For troops serving in the U.S. Central Command region, there will be at least one benefit from reductions in military spending.
Coming home for the Army’s Rest and Recuperation Leave program will be quicker.
That’s because, starting Monday, troops will no longer take charter flights home, which required going to Kuwait and making a stopover in Atlanta or Dallas before reaching their destinations.
Instead, troops serving in the region stretching from Egypt to Afghanistan will be given a ticket aboard a commercial airliner.
“The change will improve operational readiness by reducing soldier travel days and improve soldier quality of life by providing them with the most direct means of commercial transportation to their final leave destinations of choice,” said Hank Minitrez, a spokesman for the Army, which runs the program.
The change to commercial flights was made because there are fewer troops coming home. At the program’s peak, about 400 troops were coming home every day. Now that there are about 15 to 20 per day, Minitrez said.
With the end of the war in Iraq and the drawdown in Afghanistan, there are fewer troops to bring home. There are about 60,000 there now, with about half scheduled to leave by the end of the year.
The White House is in the process of determining how many troops to leave in Afghanistan after 2014, when the bulk of combat forces are scheduled to leave that war-torn country.
Commercial flights are now more economical and should save nearly $400 per seat, for an overall savings of nearly $700,000 a month, Minitrez said.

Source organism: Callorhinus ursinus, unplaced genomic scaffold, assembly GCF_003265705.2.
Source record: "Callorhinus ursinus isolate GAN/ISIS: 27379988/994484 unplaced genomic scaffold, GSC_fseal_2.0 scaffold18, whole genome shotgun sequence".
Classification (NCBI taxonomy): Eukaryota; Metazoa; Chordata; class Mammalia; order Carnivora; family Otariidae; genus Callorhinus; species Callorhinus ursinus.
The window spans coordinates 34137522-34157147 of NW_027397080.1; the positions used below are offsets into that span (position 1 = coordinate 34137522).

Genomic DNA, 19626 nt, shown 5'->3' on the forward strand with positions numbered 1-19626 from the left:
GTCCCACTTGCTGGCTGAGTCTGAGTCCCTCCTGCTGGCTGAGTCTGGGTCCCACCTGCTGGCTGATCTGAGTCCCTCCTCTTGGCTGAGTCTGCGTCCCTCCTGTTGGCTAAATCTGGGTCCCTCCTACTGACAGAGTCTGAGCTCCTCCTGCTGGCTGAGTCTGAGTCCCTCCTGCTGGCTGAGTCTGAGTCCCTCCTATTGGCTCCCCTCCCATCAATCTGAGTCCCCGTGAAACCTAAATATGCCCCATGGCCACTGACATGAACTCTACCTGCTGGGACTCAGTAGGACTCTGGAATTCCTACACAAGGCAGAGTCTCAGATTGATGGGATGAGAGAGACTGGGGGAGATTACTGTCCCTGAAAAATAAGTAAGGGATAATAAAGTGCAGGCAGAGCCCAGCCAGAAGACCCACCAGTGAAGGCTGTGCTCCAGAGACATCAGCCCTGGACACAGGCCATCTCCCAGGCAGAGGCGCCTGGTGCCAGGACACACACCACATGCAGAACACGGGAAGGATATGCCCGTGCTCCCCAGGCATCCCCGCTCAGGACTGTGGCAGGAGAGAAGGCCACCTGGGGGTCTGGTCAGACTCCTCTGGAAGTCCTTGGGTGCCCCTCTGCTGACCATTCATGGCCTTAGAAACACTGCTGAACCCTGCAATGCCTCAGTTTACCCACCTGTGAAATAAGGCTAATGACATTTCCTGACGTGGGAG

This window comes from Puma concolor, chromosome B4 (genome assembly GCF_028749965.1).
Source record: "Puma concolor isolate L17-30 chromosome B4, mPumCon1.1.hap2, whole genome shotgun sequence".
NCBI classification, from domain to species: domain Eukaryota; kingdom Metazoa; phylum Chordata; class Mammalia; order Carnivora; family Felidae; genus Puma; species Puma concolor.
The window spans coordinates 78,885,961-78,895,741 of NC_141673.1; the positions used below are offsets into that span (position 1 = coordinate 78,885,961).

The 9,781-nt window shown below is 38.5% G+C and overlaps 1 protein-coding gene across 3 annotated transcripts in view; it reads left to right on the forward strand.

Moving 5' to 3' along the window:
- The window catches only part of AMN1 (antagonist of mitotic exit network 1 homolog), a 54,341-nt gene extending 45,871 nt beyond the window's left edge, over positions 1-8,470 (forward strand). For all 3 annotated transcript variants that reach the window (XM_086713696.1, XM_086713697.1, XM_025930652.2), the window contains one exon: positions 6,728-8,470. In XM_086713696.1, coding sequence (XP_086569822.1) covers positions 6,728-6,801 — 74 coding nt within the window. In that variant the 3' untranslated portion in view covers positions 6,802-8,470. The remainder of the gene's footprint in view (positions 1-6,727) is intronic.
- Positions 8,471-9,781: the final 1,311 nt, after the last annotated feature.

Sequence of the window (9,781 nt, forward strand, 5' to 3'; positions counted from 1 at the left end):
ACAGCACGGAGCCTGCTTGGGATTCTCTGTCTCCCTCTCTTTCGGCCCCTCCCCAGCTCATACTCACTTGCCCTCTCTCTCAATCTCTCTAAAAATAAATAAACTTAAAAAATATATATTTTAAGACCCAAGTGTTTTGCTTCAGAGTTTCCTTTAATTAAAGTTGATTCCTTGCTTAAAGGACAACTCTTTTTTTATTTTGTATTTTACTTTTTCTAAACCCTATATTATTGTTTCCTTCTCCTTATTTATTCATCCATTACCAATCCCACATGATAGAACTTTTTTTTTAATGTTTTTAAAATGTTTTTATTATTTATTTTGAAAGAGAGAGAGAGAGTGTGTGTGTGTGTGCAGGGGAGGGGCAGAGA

Since Centcom began the special leave program, more than 1.2 million service members have flown home aboard charter flights. The vast majority – 96 percent – are members of the Army.
Despite budget cuts ordered by the Pentagon, which finds itself with less money to spend, the leave program itself will not change, Minitrez said.
Since 2007, the program gives 18 days off to troops deployed to the region for 15 months, with at least 270 days on active military operations. Those deployed for 12 months with 270 days on active military operations will be allowed to take up to 15 leave days.
In 2007, because troop deployment time was increased from a year to 15 months, three extra leave days were added to the program.
“This is not the end of the R&R program,” Minitrez said.
Congress and senior Pentagon leaders recognize that the program is “integral to maintaining combat readiness for units deployed and engaged in intense, continuous operations,” he said.
“The program promotes increased operational effectiveness by mitigating the effects of prolonged combat stress and family separation. The program will remain in effect until terminated by the Undersecretary of Defense for Personnel and Readiness.”